Many of the British prisoners had arrived here with very little clothes as was stated by the German officers and the British Man of Confidence. They have all been provided with the necessary things but very much is still wanted. The German camp authorities stated that this will be taken care of as soon as the prisoners have arrived at their permanent camp. The Belgian prisoners have each one uniform, two pairs of undersuits, one pair of leather shoes and one pair of clogs. The uniforms are quite good and there were no complaints.



        The prisoners do the laundry themselves.



        Neither the British nor the Belgian prisoners in this camp receive any pay, except the British officers who will receive pay according to rank. For the British soldier-prisoners this matter will probably be settled as soon as they can be transferred to a work camp. The Belgian prisoners, however, are mostly declared not fit for work by the German camp physician and none of them are working. As some of them have been in the camp very long, it is very hard for them not being able to buy anything in the canteen. The matter was discussed with the camp commander who, however, declared that he saw the point but there was nothing he could do about it. He did not like the thought of starting a "camp cash" out of which those who are not able to work could be paid a smaller amount monthly. The matter will be taken up with the German High Command.



        There is a big and well stocked canteen in common for all the prisoners in the camp. All sorts of toilet articles, postpaper, pipes, tobacco and cigarettes are for sale. The prices seemed to be the same as in German civilian shops. As the British prisoners were in quarantine, they could not be allowed to use the canteen and because of the above-mentioned very few of the Belgians can afford to buy anything.



        For the British prisoners no religious activity has been started. This matter will be looked into as soon as the prisoners have been transferred to their definite camp. The Belgians are all Catholics and have the opportunity every day to attend the mass read by the French chaplains.



        For the British prisoners very little can be done in this respect as long as they have to be kept in quarantine. Around their barracks is an open space about 200 by 150 metres used for walks. No sport equipment, games or books have been provided, as the camp authorities hope the quarantine will be over any day. The prisoners have received the German paper "The Camp". The officers have in their quarter a few English books. For the other prisoners the camp is well equipped. There are big sports grounds and all necessary equipment. A very nice swimming bath has been dug where in the summer swimming competitions have been held. For winter use, there is a big, fully equipped gymnastic hall. The library has a large number of French and Flemish books. There were stated to be rather few indoor games, but more had been ordered. In the theatre performances in French are given about three times a week, and now and again pictures are shown.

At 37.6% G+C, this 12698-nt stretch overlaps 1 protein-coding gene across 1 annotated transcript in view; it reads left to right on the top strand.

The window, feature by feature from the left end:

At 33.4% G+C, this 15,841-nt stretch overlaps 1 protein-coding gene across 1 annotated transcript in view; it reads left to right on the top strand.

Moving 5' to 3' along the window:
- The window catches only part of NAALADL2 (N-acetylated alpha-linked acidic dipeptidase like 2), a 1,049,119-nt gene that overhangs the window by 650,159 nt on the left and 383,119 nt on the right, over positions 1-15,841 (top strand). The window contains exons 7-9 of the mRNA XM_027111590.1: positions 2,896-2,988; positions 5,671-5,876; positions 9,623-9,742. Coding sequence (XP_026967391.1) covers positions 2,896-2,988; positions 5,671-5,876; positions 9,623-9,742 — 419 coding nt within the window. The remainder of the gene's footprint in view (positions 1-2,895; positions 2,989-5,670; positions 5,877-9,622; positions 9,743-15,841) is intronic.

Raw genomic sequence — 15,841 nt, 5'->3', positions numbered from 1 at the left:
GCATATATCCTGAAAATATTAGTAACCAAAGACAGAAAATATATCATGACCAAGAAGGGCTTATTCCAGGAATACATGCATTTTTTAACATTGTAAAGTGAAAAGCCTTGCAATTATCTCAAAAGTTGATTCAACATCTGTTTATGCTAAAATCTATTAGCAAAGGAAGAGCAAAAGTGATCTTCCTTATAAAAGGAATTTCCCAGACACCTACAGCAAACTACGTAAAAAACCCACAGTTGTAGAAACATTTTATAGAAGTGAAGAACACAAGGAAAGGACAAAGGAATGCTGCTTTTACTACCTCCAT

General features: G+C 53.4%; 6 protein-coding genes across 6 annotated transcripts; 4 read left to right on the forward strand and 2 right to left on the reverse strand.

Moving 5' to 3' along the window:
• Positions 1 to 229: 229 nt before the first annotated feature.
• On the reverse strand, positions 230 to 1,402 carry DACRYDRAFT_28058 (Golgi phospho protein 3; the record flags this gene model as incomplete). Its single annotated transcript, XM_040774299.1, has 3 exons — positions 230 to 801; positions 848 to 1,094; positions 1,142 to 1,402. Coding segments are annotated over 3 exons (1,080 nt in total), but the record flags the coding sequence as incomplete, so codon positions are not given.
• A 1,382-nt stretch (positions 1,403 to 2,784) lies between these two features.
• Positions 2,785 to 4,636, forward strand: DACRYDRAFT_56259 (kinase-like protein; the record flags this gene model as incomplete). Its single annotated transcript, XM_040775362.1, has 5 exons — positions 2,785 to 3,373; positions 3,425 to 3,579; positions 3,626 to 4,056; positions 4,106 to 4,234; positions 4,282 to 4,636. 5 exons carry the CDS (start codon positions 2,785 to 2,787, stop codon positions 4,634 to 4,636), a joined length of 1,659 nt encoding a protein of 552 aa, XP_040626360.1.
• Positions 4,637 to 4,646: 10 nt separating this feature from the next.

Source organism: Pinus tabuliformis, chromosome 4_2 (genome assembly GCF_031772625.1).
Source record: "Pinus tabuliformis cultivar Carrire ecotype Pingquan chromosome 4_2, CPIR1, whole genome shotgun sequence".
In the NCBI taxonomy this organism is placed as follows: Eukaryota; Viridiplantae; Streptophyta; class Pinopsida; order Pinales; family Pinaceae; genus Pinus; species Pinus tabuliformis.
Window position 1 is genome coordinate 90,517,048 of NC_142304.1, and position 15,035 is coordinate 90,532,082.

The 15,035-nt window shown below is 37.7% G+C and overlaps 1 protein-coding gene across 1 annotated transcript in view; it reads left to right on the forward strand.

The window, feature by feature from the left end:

All the British prisoners had written the official cards about their capture, but since their arrival in this camp, they had not been allowed to write any letters or cards. The matter was thoroughly discussed with the acting Commander and the German camp physician who stated that in case mail from the prisoners in quarantine was to be sent away, it had to be disinfected somehow. They had so far not been able to solve this problem, but the Doctor promised to consider the matter once more and try to find a way if possible. No parcels or mail had so far arrived for the British prisoners but they were most anxious to receive parcels as soon as possible.

        The Belgians usually receive the mail regularly. They are allowed to send 2 letters and 2 post cards monthly. They have received no parcels from the Belgian Red Cross, but one package from the American Red Cross and a few private parcels. It was stated that the Belgians receive a little from the French parcels now and again. One of the Belgians who has his family in London, has received news that parcels have been sent for him, but none have arrived. His name: Vincent Charon, POW No.27209 Stalag IV B. His Wife: Madame Marie Charon, Good Shepherd Convent, East Finchley, London N 2.



        The camp has recently been visited by representatives of the International Y.M.C.A.



        The complaints in this camp are among the British prisoners due to the condition of quarantine in which they had to be held. The prisoners seemed, however, to see that the restrictions were necessary. The main complaint among the Belgians was that the Walloons not fit for work had not been seen by the mixed medical commission. The acting commander stated that the German camp authorities would be very grateful if the Embassy could help them to speed up this matter a little.



        The Commander and the acting Commander in this camp both give the best impression and seemed really anxious to do what can be done for the prisoners. The camp is kept in perfect order and the relations between the camp authorities and the prisoners seem to be good. Because of the diphtheria epidemic the British prisoners have come into a rather unfortunate position and many of the steps taken to stop the epidemic with necessity make the life rather unpleasant for them. But the German Doctors seem to consider this as much as possible and no unnecessary steps have been taken. The spirit among the British prisoners was not bad even if they naturally expressed the wishes to be out of this mess as soon as possible.

        All matters subject to complaints in this report have been discussed with the local camp authorities. Defects which the local camp authorities refuse to correct or state they are unable to correct have been taken up with the German High Command in Berlin in a latter dated Sept. 24, 1941.


Dr. Folke Malmquist